Merck Manual

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Providing a Home for a Hamster


Katherine E. Quesenberry

, DVM, MPH, DABVP (Avian);

Thomas M. Donnelly

, BVSc, DVP, DACLAM, DABVP(ECM), The Kenneth S Warren Institute

Last full review/revision Jul 2011 | Content last modified Nov 2016

Because of their small size, hamsters do not require large amounts of space compared to some other kinds of pets. In addition to a suitable cage, your hamster will need a balanced diet and regular time to play or exercise with you.


Your hamster will need a protected and safe environment within your home. Hamsters seem to prefer being housed in enclosures with solid floors, relatively deep bedding, and abundant nesting material. This comes closest to the environments in which the animals lived in the wild. The enclosure should be secure; hamsters are outstanding escape artists and, once outside their cages, they are not only difficult to find, they are often reluctant to return to the cage.

Your hamster will need an enclosure with enough space to allow for some exercise, as well as areas for feeding and nesting. The enclosure should be at least 6 inches high, but enclosures 8 or more inches (20 centimeters or more) offer the advantage of allowing for deeper bedding. The floor should be solid and there should be no wood that can be gnawed and no sharp edges that might injure your pet. Smooth plastic or glass is preferred for cage walls, as wire can be chewed. Whatever cage or tank is selected, it should be easy to clean and sanitize, well ventilated, and easy to light. Ideally, a hamster’s living environment should be kept at 64 to 79°F (17 to 26°C).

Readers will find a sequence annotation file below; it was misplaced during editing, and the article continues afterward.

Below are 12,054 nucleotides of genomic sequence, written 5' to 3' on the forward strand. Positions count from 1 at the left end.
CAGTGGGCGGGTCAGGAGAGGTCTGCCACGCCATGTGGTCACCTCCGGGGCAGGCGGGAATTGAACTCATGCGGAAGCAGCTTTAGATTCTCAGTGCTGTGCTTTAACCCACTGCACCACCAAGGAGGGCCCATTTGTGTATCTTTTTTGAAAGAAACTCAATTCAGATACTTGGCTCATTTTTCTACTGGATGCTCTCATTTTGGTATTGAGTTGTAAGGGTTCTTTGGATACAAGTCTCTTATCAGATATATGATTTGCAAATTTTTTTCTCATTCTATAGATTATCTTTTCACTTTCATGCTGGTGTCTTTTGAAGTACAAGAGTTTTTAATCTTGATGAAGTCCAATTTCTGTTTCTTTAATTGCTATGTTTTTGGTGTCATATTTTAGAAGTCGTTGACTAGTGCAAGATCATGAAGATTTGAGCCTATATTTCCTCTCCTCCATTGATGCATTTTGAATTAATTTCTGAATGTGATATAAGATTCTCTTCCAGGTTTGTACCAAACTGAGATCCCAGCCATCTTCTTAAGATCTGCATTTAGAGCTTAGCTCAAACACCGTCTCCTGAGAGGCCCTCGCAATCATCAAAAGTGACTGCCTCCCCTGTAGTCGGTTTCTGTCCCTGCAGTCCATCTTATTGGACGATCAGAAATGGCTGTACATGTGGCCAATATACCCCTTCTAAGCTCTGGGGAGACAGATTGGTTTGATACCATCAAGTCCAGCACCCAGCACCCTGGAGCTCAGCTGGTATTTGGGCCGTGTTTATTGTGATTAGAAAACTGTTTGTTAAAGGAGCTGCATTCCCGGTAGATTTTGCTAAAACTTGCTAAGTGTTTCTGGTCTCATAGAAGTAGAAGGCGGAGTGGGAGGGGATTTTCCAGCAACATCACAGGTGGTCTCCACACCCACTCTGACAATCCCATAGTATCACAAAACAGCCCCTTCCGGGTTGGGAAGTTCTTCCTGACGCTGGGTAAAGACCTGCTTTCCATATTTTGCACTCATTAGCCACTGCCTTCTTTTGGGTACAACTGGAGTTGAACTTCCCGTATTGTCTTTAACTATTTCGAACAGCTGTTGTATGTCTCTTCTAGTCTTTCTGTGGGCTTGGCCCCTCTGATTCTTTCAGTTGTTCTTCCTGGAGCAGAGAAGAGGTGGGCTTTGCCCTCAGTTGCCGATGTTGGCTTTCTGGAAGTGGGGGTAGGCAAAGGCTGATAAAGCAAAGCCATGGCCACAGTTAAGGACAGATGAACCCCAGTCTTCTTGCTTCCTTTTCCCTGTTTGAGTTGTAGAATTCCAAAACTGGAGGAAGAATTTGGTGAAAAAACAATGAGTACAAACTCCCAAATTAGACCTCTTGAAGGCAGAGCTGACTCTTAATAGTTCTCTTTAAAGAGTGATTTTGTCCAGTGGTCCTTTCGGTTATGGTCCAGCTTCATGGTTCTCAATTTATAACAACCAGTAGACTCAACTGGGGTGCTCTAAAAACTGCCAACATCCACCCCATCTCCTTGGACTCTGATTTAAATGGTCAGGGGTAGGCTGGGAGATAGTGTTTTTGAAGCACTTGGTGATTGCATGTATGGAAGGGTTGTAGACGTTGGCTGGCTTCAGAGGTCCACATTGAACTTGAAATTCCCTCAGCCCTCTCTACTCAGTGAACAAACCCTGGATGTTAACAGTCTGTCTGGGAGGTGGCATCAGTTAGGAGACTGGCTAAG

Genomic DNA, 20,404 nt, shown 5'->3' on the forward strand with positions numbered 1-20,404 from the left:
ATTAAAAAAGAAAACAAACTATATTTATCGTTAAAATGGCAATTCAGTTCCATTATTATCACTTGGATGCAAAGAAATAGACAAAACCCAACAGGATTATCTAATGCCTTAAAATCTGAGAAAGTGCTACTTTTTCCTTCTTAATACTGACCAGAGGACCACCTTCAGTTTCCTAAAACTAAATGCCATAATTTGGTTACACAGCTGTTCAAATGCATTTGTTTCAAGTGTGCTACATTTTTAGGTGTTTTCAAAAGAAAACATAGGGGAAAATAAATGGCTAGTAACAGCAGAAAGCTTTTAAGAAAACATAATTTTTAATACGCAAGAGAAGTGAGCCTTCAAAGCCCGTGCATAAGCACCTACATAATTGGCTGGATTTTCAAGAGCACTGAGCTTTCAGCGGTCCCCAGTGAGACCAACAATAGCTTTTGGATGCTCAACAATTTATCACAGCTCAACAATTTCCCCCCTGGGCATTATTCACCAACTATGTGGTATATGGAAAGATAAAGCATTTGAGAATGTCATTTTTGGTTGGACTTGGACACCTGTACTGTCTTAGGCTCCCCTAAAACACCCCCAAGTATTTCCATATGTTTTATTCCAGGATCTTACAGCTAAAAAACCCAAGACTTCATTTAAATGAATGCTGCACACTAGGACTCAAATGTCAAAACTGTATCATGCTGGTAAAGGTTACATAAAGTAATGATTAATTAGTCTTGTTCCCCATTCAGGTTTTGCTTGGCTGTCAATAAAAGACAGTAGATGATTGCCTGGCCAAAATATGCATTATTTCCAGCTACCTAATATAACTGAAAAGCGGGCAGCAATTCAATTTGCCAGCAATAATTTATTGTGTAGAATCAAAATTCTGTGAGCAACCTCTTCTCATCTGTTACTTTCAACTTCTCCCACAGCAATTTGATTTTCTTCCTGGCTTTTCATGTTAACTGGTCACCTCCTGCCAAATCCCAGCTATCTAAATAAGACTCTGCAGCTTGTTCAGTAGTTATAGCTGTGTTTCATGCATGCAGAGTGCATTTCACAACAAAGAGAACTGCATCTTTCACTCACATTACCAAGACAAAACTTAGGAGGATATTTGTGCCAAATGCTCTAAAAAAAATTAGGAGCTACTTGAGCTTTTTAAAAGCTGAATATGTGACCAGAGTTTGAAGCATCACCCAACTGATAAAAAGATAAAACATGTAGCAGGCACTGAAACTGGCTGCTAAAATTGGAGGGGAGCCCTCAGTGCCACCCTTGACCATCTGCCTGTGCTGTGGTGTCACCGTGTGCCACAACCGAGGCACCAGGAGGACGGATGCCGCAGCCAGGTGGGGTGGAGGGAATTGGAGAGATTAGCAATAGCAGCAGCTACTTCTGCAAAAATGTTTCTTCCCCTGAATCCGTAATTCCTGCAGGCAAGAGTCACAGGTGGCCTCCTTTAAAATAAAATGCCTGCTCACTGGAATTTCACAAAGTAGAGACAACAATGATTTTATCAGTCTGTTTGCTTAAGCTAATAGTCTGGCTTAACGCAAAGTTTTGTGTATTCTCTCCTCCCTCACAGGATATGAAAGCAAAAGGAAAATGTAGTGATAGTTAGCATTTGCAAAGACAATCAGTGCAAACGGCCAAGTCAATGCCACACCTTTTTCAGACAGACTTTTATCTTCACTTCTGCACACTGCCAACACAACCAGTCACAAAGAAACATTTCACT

The hamster cage should be equipped with a water bottle with a sipping tip. The food container should be heavy (to resist tipping) and should have sides low enough for easy access to food but high enough to avoid accidental introduction of feces and urine. Ceramic dishes are good choices. All water and food containers should be easy to clean and sanitize.

Select bedding that is clean, nontoxic, absorbent, as dust-free as possible, and easy to change. Cedar chips and fresh pine materials should be avoided because of possible toxicity. Shredded paper (other than newspapers printed with conventional inks) and processed corn cobs make suitable bedding materials. For nesting materials, plain white facial tissues or unprinted paper towels cut into strips and placed on top of the bedding are well received by most hamsters. Cotton balls are potentially dangerous because the cotton can be caught in toe nails and feet and cause injury.

A nesting box made of sturdy cardboard or wood makes a suitable sleeping area. A play area can be created using old packing tubes cut into short lengths; just be sure that the tube is large enough for your hamster to move through the space freely. For small hamsters, old toilet paper tubes make good running toys. In addition, boxes with holes cut into them make in triguing play areas for your hamster.

Hamsters are normally housed singly except during breeding periods. Sexually mature females are territorial and aggressive and frequently fight each other. Because of this, housing female hamsters in the same cage is not recommended. Breeding females are larger than mature males and the female hamster’s aggressiveness often means that a male hamster will be injured by a female cage mate. Except while breeding, it is safest to house hamsters singly.